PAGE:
It’s a Monday night, and I’m sitting in a lecture theatre with people spilling from the stairs leading up to the seats. We are students across all years and disciplines, brought together by the one thing we have in common: poetry.
As we’re waiting for the program to begin, sitting under the fairy lights and the eerie glow of the projector screen, I can’t help but go back to the last slam I attended.
Back home, poetry readings were my weekly fix. Every slam was a little world away from the monotony of the intricacies of daily life. I’d walk into a poetry slam, never knowing what to expect, only that I wouldn’t walk out the same person again. Hearing the girl with the irreparable loss of her grandmother, the strange man and his drinking problem, the teenager with an all too dramatic take on the world, I would get caught up in the lives of these people before I knew it. I love the intimacy of slams and the connection shared with the poets. A friend of mine once remarked, ‘performing poetry always feels like walking up to the stage with your hurt and pain, leaving it out there for the audience to make what they will of it.’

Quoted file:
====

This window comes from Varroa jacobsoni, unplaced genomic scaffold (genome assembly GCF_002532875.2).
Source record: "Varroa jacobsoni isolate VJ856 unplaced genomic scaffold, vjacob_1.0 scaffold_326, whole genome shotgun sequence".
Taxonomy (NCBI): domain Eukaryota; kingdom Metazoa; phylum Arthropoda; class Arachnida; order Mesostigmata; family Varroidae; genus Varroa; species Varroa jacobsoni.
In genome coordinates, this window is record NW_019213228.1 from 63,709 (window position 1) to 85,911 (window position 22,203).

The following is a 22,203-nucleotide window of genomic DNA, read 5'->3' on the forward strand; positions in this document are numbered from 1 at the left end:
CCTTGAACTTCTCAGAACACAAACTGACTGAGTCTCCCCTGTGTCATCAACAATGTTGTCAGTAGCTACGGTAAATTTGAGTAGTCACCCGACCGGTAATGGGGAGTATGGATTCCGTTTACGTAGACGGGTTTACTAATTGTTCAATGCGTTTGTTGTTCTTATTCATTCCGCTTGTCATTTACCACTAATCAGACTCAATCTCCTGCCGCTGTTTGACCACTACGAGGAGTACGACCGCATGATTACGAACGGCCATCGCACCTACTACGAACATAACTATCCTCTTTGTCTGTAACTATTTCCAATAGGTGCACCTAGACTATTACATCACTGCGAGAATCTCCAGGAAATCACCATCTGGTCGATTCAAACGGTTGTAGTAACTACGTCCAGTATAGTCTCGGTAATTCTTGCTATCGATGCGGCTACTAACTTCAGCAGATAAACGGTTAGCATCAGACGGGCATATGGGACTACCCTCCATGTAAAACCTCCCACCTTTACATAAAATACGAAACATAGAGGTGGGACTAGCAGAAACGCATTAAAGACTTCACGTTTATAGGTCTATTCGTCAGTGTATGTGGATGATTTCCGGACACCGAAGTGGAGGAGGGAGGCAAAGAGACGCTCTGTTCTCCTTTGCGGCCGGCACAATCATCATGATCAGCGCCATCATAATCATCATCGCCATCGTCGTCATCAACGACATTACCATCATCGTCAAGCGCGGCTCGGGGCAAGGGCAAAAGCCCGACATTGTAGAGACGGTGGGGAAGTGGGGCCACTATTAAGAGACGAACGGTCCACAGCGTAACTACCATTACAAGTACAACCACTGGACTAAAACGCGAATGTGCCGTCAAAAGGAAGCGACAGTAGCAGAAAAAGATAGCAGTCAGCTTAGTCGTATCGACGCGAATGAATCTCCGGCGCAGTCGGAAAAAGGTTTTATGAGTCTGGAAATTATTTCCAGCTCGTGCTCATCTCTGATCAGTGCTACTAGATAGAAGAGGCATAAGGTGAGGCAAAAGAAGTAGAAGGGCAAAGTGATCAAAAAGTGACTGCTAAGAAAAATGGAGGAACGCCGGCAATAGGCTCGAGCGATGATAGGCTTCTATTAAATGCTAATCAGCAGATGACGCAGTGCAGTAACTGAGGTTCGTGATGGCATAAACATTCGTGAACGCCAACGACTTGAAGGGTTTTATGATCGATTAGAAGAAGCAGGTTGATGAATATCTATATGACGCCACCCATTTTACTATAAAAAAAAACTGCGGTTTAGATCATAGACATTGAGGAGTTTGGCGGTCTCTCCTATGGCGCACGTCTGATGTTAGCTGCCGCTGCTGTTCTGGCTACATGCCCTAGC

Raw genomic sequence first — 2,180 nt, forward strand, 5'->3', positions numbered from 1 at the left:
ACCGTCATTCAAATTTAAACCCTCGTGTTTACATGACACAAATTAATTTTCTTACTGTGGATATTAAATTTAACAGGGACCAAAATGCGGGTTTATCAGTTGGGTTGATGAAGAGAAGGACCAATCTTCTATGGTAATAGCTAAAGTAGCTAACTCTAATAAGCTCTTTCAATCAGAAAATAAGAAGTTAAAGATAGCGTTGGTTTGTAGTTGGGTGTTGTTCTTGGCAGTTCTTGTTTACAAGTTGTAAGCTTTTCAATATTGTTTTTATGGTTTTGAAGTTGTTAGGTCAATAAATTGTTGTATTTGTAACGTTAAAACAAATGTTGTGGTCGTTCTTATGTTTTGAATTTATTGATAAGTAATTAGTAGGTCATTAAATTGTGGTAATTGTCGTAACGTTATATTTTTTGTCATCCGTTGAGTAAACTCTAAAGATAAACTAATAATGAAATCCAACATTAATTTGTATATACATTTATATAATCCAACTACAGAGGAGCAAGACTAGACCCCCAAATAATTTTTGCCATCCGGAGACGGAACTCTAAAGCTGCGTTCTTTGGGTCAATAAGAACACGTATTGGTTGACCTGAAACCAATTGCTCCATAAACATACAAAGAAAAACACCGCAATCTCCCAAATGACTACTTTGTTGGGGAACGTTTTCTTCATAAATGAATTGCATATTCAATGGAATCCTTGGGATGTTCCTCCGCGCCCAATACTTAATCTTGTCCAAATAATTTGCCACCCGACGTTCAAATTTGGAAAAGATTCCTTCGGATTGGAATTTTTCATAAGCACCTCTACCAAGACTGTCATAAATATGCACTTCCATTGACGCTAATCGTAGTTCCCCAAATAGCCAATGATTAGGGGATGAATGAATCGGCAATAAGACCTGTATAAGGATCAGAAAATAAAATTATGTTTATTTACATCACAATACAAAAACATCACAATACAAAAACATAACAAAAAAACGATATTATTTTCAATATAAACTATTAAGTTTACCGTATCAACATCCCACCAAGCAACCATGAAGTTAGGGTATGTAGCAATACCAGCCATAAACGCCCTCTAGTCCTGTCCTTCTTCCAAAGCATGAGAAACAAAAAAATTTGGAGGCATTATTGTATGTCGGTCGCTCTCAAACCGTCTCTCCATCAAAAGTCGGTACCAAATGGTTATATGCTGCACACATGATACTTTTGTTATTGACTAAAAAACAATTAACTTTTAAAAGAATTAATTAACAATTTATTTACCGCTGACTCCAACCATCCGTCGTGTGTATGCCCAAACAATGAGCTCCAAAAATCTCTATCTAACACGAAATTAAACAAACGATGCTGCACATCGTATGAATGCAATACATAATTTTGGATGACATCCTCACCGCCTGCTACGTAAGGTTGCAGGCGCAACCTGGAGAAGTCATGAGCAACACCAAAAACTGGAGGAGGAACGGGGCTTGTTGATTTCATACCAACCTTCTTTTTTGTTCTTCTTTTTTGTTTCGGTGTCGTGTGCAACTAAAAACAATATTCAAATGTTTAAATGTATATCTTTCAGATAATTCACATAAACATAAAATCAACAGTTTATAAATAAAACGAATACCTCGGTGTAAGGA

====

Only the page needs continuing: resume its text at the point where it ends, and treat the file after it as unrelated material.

The first time I ever came across this art, I was thirteen and somehow ended up on YouTube, binge watching this weird rap-speaking-poetry thing that I didn’t know what to make of. I was intrigued, to say the least. Another dozen videos in, I knew I wanted in on this world of poets and performances.
Little did I know, three years down the line, in a new city, I would rediscover poetry and myself, through it. Slams were my favourite part of the week, and what I often looked forward to when school work got demanding. I found myself tearing down the cocoon I built for myself as a shy teenager scribbling away in my notebook, broadening my view of the world, the more poetry I listened to.
At the squeak of the microphone being switched on, I am brought back to the event. The much anticipated night of the first poetry reading of the year begins strikingly. The all too familiar feelings of the collective hushes of awe, the held breaths at every powerful line and the connection in the room is unmistakable. Amidst the crowd, I feel at home once again. I find solace in slams and realise poetry is a land without borders, and that we, my friend, are mere passersby.